Dubai issues 362 licences to Chinese investors

Dubai issues 362 licences to Chinese investors

By Staff Report

Published: Mon 5 Aug 2019, 4:30 PM

Last updated: Mon 5 Aug 2019, 8:16 PM

Over 362 business licences were issued to 696 Chinese investors during the first six months of this year, underlining the strong interest of Chinese investors in the competitive business environment of Dubai, a report issued by the Business Registration & Licensing (BRL) sector in the Department of Economic Development (DED) Dubai showed.
Of these, 210 licences were issued for commercial activities followed by 149 for professional activities and the remaining three were industrial licences. The number of female Chinese investors is 241, compared with 455 male investors. The figures show that Dubai is a favoured destination for Chinese investors and entrepreneurs led by the emirate's strategic location and diversified economy. Dubai's safe environment for living, working, investing and its diversified economic climate attract investments in all business sectors, assuring long-term growth and returns. The popularity of Dubai among Chinese entrepreneurs also reflects the strong bilateral relations between the UAE and China.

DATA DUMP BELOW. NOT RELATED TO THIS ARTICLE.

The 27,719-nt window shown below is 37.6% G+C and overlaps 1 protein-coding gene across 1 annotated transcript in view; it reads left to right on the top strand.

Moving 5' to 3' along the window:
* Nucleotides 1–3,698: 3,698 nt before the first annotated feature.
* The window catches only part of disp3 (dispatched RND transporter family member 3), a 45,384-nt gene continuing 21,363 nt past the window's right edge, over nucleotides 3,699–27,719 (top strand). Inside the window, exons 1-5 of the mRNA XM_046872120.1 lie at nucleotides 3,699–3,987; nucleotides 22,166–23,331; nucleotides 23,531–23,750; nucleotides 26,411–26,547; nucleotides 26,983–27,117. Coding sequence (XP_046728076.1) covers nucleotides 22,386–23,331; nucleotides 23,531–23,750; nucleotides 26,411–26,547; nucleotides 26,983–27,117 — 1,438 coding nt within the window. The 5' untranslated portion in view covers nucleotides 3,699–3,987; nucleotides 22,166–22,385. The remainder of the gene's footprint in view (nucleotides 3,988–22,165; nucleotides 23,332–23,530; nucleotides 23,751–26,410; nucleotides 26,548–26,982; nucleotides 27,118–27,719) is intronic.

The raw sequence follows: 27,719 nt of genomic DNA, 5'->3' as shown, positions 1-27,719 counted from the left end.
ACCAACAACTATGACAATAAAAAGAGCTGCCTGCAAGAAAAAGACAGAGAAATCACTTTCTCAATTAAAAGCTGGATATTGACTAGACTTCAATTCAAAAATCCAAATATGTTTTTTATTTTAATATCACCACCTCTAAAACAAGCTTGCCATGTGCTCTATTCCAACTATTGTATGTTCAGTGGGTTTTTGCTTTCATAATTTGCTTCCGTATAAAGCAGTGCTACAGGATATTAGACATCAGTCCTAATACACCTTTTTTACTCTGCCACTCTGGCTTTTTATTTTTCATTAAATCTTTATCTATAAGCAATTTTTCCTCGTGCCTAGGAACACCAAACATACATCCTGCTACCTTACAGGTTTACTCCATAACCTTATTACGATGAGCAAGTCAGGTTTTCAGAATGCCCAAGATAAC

Of the total number of licences issued, 225 are for limited liability companies, 113 for sole proprietorship companies, 15 for civil companies, three for branches of foreign companies, three for branches of companies based in other emirates, as well as one limited liability company, one free zone branch, and one government commercial liaison office. The Burj Khalifa area accounted for the largest share of the Chinese licences issued during the first half of 2019, followed by Al Fahidi, Riggat Al Buteen, Port Saeed, Naif, Al Rigga, Al Nahda 1, Al Barsha 1, Al Bada and Al Khabaisi.
Readymade garments topped the list of the business activities by the Chinese investors, followed by textiles, footwear, handbags and leather products, general trade, gifts, blankets, towels and household linen, perfumes and cosmetics, bags and travel supplies, children's clothing, and ornaments of non-precious metals. The top professional activities included women's salon, physiotherapy centre, health club, coffee shop, men's salon, restaurants, computer systems design and communication equipment, health and therapeutic services, electronic games, watches repair and IT infrastructure. Industrial activities included: processing of oils and vegetable fats, manufacturing of animal fats and oils, production of dry grain foods, meat freezing, wood products, grain processing, processing of herbal plants, rice peeling, whitening and polishing, and grain grinding.

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